Archive for November, 2005
Tourists need accommodation, and Las Vegas hotelier Robert Bigelow is aiming to supply it. Adapted from TransHab, a never-used NASA design for an inflatable space station, Bigelow’s Nautilus space station module will provide 330 cubic metres of living space for space tourists or industrial researchers.
The inflatable multilayered polymer hull of the “hab” will be around 30 centimetres thick and will contain layers of Kevlar – as used in bullet-proof vests – to provide some protection against micrometeorites and space debris.Bigelow’s engineers are testing the strength of the sandwich of high-tech fabrics and radiation shielding that will make up Nautilus’s hull by firing high-speed projectiles at it. They are also testing the hab to destruction by over-inflating the modules, with the resulting explosions contained in rigid test cages.
Nautiluses could be flown as independent space stations or connected with a docking mechanism to make bigger hotels. Bigelow sees economies of scale as one of the keys to profitability, and plans to sell space hotels to rivals for $100 million each.
If all goes well with orbital tests of one-third-scale test modules to be launched late next year, Bigelow plans to launch the first habitable Nautilus in 2008, around the time SpaceDev expects the first private orbital flights to be happening.
While Starzyk, for one, does not think commercial orbital vehicles will happen that soon, space flight has always been fuelled by dreamers daring to expect the impossible. Time will tell if they are right. The next question is when will the interactive architects get their chance to add a bit of poetry to these inflatables?
from New Scientist via wmmna
November 30th, 2005
Here’s a cool little sensor product that uses capacitive sensing technology (the measure of minute electrical changes in elecrical capacity caused by objects moving in the immediate proximity of the sensing electrodes). What that means is that large conductive objects like the human body are easily detected. The sensors can not see through metal or other conductive materials as they block electric fields. The Sensacell can be ordered with or without on-board lighting. What’s nice is that they are modular and can be plugged together to make up larger grids for interactive architecture of differing scales.
Sensacell modules have various operation modes applicable for interactive architecture. In autonomous modes, modules perform actions without any interaction with the outside world, eg. they light up and change state when a sensor is triggered. They can also run in a passive mode updated by an external connection.
November 30th, 2005
The Hello.Wall is an ambient display that emits information via light patterns and is considered informative art.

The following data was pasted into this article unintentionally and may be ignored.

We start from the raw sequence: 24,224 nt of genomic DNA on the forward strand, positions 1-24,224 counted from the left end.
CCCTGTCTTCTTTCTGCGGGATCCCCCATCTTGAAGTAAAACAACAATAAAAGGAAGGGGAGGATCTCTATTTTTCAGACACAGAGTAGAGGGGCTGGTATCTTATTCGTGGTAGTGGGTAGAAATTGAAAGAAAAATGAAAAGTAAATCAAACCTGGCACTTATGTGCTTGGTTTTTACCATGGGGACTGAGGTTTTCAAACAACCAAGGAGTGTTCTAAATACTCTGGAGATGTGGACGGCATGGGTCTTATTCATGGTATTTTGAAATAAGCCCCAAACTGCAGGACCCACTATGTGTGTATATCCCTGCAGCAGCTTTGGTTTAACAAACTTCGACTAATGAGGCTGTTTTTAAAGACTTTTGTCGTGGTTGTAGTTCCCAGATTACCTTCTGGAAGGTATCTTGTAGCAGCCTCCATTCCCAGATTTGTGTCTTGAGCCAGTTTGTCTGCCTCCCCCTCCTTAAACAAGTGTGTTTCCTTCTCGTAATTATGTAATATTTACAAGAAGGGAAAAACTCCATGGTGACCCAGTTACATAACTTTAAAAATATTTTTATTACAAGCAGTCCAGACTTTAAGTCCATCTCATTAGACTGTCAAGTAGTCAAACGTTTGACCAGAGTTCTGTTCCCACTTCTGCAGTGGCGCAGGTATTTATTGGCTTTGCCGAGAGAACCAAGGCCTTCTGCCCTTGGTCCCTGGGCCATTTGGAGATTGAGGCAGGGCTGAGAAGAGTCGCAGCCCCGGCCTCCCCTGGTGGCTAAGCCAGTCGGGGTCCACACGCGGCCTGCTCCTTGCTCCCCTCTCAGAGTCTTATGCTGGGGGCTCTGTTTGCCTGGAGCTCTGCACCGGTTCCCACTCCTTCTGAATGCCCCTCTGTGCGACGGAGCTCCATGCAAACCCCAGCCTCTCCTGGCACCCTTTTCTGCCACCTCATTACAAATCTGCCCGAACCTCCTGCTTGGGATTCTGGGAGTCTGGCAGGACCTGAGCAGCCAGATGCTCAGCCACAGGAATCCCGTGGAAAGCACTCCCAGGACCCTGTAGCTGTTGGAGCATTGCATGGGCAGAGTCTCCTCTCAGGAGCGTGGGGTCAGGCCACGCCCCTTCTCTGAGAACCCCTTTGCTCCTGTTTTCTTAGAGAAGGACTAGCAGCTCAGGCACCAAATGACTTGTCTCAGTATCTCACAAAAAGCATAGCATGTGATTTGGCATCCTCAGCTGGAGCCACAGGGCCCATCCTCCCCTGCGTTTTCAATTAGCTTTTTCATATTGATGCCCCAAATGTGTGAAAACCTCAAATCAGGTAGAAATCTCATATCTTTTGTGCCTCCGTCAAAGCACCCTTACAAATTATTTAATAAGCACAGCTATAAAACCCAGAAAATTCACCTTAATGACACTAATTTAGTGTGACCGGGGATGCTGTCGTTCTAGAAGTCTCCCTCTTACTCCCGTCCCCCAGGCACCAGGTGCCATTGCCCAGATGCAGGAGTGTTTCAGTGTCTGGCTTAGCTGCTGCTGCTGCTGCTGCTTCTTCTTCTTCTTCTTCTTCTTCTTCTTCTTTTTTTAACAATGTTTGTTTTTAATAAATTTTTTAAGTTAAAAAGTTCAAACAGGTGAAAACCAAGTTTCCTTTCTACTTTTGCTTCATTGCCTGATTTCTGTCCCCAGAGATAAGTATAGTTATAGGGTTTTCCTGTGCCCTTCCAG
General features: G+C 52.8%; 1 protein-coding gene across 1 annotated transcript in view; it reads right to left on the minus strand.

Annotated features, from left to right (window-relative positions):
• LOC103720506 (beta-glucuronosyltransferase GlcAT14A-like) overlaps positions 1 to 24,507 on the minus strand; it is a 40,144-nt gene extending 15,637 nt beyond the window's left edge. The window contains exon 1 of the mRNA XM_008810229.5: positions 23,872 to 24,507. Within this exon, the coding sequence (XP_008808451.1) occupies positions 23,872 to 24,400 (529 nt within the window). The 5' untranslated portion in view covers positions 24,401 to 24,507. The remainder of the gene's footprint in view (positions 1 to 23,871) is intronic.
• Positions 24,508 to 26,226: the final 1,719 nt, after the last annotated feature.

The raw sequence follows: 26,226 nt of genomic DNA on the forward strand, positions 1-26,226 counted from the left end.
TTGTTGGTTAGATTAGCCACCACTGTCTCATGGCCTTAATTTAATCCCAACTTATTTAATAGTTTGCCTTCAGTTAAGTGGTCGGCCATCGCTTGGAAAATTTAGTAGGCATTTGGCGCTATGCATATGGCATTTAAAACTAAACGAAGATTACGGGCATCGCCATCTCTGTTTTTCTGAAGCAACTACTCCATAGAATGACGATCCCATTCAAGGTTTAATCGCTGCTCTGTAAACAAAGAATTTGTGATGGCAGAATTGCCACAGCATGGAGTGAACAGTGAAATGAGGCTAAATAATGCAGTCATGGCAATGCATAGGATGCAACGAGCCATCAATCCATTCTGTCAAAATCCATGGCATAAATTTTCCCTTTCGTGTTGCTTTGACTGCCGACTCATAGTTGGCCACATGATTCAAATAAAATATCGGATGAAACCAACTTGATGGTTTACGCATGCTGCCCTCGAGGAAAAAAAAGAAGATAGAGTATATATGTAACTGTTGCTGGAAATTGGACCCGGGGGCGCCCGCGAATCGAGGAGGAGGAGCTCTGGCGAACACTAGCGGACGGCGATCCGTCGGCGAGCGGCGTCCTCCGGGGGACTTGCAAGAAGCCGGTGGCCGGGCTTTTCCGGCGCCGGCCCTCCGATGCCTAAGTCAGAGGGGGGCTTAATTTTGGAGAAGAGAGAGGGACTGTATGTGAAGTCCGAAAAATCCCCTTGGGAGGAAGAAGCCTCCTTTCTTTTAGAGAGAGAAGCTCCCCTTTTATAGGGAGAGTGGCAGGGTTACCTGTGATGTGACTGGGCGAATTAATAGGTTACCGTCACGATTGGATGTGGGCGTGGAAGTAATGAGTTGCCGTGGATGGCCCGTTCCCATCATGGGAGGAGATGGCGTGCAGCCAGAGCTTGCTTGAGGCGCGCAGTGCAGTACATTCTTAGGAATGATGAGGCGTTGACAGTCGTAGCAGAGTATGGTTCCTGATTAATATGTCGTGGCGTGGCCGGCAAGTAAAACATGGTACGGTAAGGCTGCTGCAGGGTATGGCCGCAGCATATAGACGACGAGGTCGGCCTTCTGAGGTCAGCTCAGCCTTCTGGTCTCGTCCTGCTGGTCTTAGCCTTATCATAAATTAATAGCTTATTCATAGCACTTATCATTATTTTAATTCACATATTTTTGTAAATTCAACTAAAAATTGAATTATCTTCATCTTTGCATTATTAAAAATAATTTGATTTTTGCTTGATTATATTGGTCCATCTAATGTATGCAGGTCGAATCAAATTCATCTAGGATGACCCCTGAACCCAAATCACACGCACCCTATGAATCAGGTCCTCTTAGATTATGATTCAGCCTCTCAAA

As an integral part of the physical environment, Hello.Wall constitutes a seeding element of a social architectural space conveying awareness information and atmospheric aspects within organizations or at specific places.
Interaction in Public Spaces
To contribute to a social architectural space, we focused on user interactions in rather public spaces within office buildings and designed a medium and mediator for conveying social awareness and atmospheric aspects at specific places in order to support informal communication.
Communicating social awareness and atmospheric aspects within an organization includes general and specific feedback mechanisms that allow addressing different target groups via different representation codes and displays [implicit vs. explicit]. Individuals as well as groups can create public and private codes depending on the purpose of their intervention. The content to be communicated can cover a wide range and will be subject to modification, adjustment, and elaboration based on the experience people have.
November 29th, 2005
Here’s HMC Medialab‘s Lacuna Project which is up and running at the Portland Square Building in Plymouth, UK.
Lacuna is a response to the relationship between body and architecture in the cyborg era. Existing in the perceived ‘gap’ between physical volume and electronic volume, Lacuna is customised software that communicates between the visual medium of the screen and a high resolution electronic skin of real world architecture. This in turn creates virtual counterpart architecture, enhancing the electronic Cybrid dimension of construction.
Lacuna is a new architectural experiment that allows physical architecture to extend itself into the realm of zero physicality to become a Hyperflexible Space. Movement, temperature, gasses, wind, sound, data, water usage, electrical information, fans, and lift position are among a few of the hundreds of sensors used to alter the Lacuna software in real-time, allowing a unique representation of the building not in traditional space and time or virtual electronic space, but somewhere between the two.
Visitors to Plymouth’s unique Portland Square building interact not through the key-press, or mouse-click associated with computing, but their very presence, or lack of presence, and usage of the building is converted into electronic signals. This, for the first time, allows visitors to exist simultaneously in the real and the virtual, they are everywhere and nowhere. Lacuna is in a constant state of flux, and intelligently updates, modifies and mutates itself many times a second.
November 28th, 2005